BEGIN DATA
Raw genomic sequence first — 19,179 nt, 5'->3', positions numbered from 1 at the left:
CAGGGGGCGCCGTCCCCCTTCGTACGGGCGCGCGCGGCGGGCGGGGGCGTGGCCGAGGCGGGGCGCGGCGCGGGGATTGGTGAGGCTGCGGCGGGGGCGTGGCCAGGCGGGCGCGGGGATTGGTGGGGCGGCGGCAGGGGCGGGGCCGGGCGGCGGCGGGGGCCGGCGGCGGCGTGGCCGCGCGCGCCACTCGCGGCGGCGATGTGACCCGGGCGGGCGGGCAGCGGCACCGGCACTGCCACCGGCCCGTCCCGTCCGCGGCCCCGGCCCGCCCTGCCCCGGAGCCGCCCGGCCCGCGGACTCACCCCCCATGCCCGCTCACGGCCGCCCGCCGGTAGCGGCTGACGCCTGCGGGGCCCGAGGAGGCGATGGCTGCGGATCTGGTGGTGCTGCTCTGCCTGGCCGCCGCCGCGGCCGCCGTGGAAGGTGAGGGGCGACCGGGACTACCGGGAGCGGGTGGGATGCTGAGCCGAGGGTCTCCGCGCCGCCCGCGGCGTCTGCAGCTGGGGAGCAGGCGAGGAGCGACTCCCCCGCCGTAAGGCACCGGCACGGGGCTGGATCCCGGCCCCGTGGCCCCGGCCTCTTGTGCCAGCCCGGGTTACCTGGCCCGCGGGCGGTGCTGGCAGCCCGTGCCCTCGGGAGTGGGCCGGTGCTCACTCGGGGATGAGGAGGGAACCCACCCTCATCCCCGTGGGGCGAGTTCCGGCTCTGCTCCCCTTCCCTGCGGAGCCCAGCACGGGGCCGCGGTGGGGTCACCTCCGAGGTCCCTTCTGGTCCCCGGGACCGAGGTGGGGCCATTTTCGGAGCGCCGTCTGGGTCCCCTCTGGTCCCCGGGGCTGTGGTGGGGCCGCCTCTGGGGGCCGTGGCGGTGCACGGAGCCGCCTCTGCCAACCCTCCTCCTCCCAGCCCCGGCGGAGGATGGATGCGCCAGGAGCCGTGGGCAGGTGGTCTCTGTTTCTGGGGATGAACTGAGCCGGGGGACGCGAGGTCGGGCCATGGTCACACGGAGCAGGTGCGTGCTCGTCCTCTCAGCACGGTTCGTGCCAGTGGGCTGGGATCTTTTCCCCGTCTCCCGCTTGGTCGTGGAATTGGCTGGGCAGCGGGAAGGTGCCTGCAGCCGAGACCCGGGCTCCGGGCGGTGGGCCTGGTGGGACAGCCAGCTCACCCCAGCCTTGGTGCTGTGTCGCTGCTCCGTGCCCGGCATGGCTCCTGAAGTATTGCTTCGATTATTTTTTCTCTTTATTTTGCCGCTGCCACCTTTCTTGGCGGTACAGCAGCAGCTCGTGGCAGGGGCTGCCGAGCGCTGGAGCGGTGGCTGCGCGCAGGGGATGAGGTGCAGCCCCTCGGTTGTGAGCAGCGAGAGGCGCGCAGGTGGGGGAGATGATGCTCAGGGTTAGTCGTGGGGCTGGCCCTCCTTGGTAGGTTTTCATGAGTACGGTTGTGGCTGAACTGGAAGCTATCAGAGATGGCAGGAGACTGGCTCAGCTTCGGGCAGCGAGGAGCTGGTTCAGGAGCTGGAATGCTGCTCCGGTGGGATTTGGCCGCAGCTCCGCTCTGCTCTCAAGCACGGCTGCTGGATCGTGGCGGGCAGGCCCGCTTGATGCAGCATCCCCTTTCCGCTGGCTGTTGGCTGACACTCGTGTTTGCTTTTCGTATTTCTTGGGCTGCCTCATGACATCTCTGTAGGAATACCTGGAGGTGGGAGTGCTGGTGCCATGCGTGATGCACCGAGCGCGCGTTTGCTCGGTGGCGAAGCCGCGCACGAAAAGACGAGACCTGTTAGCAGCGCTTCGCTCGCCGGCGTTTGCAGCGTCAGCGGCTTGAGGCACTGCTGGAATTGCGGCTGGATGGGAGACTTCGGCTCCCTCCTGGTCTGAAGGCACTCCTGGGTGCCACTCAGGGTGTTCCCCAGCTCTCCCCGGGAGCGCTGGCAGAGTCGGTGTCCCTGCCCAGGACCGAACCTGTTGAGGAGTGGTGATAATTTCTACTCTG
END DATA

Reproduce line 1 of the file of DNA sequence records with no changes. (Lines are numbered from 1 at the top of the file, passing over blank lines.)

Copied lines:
Raw genomic sequence first — 19,179 nt, 5'->3', positions numbered from 1 at the left: